I bring the committee back to where we are. We are dealing with section 10, or an amendment to clause 10(1)(b), which is a Liberal amendment of a technical nature dealing with this bill. I have been attempting to get unanimous consent to stand this section down. If we do not have unanimous consent, I hope that we will continue to debate it, otherwise we will have to --

Mrs Caplan: Could I ask you to call the question on whether the bill should be stood down so we can see if you have unanimous consent?

The Chair: There is no question needed --

Mrs Caplan: Would it be possible for you to seek unanimous consent?

The Chair: Do we have unanimous consent?

Mr Tilson: On a point of order, Mr Chair, dealing with clause 10(1)(b), either the clause as presented or the amendment: Normally, there has been the introductory part of section 10. The explanation as to why the initial change was made has never been made by the minister. There has been an addition of two subsections.

The Chair: No.

Mr Tilson: Yes.

The Chair: I know it is hard to understand, Mr Tilson --

Mr Tilson: I know it's hard to follow because it has been changed so often, but the original bill said, "Subject to subsections (3) and (5), the maximum rent for a rental unit on a given date is the sum of," and then we go into (a) and (b). Now the section says, "Subject to subsections (3), (5), (7) and (9), the maximum rent for a rental unit on a given date is the sum of," and normally before we get into any of these questions, whether it be the actual section or the Liberal amendment -- in fact, I think that would actually precede the Liberal amendment -- there is some explanation given by the minister as to why we are getting into that area.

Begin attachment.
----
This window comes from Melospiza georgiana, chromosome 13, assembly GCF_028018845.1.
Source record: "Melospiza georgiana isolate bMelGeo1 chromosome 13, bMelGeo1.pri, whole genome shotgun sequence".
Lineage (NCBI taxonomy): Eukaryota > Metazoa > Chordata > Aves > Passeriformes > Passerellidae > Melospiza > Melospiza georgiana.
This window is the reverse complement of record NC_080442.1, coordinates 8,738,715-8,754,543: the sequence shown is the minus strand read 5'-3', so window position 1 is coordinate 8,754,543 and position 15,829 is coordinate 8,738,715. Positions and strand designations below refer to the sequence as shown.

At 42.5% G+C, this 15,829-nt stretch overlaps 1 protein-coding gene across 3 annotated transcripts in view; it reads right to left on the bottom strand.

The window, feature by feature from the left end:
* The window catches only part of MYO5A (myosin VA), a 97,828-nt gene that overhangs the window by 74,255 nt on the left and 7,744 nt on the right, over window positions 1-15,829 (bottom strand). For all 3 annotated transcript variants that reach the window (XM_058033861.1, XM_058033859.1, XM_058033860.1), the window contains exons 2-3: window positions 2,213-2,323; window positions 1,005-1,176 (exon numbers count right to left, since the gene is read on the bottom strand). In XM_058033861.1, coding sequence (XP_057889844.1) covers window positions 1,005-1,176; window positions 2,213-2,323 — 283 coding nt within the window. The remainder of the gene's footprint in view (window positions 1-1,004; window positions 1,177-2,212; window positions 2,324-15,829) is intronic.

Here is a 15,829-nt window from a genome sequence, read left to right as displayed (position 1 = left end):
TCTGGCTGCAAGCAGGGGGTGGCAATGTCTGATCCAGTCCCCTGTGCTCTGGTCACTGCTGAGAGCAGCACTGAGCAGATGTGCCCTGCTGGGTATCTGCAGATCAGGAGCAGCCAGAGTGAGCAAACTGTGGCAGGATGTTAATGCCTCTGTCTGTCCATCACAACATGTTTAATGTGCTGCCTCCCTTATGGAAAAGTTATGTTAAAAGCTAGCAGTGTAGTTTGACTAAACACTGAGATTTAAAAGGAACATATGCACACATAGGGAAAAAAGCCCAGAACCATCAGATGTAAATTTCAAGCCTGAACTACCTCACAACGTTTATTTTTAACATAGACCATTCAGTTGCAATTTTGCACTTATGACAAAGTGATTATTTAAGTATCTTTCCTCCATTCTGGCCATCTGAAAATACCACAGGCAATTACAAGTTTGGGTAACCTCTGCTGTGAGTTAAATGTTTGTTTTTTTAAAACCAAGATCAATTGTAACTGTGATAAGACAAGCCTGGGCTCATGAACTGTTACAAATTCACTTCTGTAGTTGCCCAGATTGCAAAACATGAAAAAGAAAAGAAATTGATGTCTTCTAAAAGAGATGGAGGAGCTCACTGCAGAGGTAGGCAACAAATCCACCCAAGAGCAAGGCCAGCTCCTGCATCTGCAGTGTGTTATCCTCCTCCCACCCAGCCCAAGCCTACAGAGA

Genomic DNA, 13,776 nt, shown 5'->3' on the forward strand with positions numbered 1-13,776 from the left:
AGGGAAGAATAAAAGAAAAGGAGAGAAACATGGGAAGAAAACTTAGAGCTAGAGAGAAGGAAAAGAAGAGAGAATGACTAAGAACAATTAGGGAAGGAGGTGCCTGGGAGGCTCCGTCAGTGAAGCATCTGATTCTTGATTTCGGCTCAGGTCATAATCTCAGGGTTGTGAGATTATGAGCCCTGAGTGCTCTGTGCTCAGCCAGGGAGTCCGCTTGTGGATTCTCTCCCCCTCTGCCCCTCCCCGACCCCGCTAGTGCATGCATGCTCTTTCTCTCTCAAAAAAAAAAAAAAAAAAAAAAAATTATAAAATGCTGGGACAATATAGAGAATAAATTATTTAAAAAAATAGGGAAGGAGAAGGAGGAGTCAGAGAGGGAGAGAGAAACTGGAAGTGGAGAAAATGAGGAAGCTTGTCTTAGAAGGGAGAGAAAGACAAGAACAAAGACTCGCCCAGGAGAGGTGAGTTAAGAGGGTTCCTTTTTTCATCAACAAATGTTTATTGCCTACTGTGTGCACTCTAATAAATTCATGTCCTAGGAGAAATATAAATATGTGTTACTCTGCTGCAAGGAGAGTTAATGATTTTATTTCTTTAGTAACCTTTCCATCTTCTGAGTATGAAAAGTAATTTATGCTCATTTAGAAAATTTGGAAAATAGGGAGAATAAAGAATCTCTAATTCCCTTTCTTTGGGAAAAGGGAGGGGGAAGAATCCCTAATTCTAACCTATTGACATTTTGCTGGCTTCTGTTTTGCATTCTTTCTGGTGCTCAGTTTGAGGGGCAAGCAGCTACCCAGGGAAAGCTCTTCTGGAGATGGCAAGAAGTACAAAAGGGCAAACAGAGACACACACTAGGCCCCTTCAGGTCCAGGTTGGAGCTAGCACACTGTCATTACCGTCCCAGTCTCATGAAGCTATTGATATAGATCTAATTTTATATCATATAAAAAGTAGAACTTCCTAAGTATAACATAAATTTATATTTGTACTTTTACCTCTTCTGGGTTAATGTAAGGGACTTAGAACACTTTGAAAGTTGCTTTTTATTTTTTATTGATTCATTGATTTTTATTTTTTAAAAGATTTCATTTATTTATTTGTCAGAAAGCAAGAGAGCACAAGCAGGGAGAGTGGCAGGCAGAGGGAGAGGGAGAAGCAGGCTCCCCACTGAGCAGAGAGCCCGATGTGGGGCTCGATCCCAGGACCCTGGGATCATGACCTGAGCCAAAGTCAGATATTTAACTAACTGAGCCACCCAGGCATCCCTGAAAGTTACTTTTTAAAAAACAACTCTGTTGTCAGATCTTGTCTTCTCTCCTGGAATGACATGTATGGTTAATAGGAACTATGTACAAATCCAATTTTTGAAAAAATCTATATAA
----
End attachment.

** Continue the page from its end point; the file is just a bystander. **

The Chair: I believe the explanation was given by the minister.

Hon Ms Gigantes: We passed it.

The Chair: I do not think so. Mrs Caplan, on the same point of order.

Mrs Caplan: I listened carefully and I think if you check Hansard, Mr Tilson, you will find there was an explanation and a vote on the first section. I then read the amendment in and it is, from my experience on committee, just courtesy to allow an amendment to be stood down if the government has indicated a willingness to consider some change that would allow that to move forward. I ask that you reconsider. It is not a major request to ask that it stand down and we will have the opportunity at a future date to discuss fully this section. I believe it is in the interests of the work of this committee to allow that to move forward.

To insist that we discuss an amendment which, while properly before us, may be amended further as a result of the willingness of the government to consider a wording change recommended by legislative counsel I think is a reasonable request, so I ask once again for unanimous consent to stand this section down until the appropriate time.

The Chair: Do we have unanimous consent to stand it down?

Mrs Marland: Mr Chairman, I was interrupted on a point of order three speakers ago.

The Chair: You have the floor then, Mrs Marland. We are debating the Liberal amendment, clause 10(1)(b).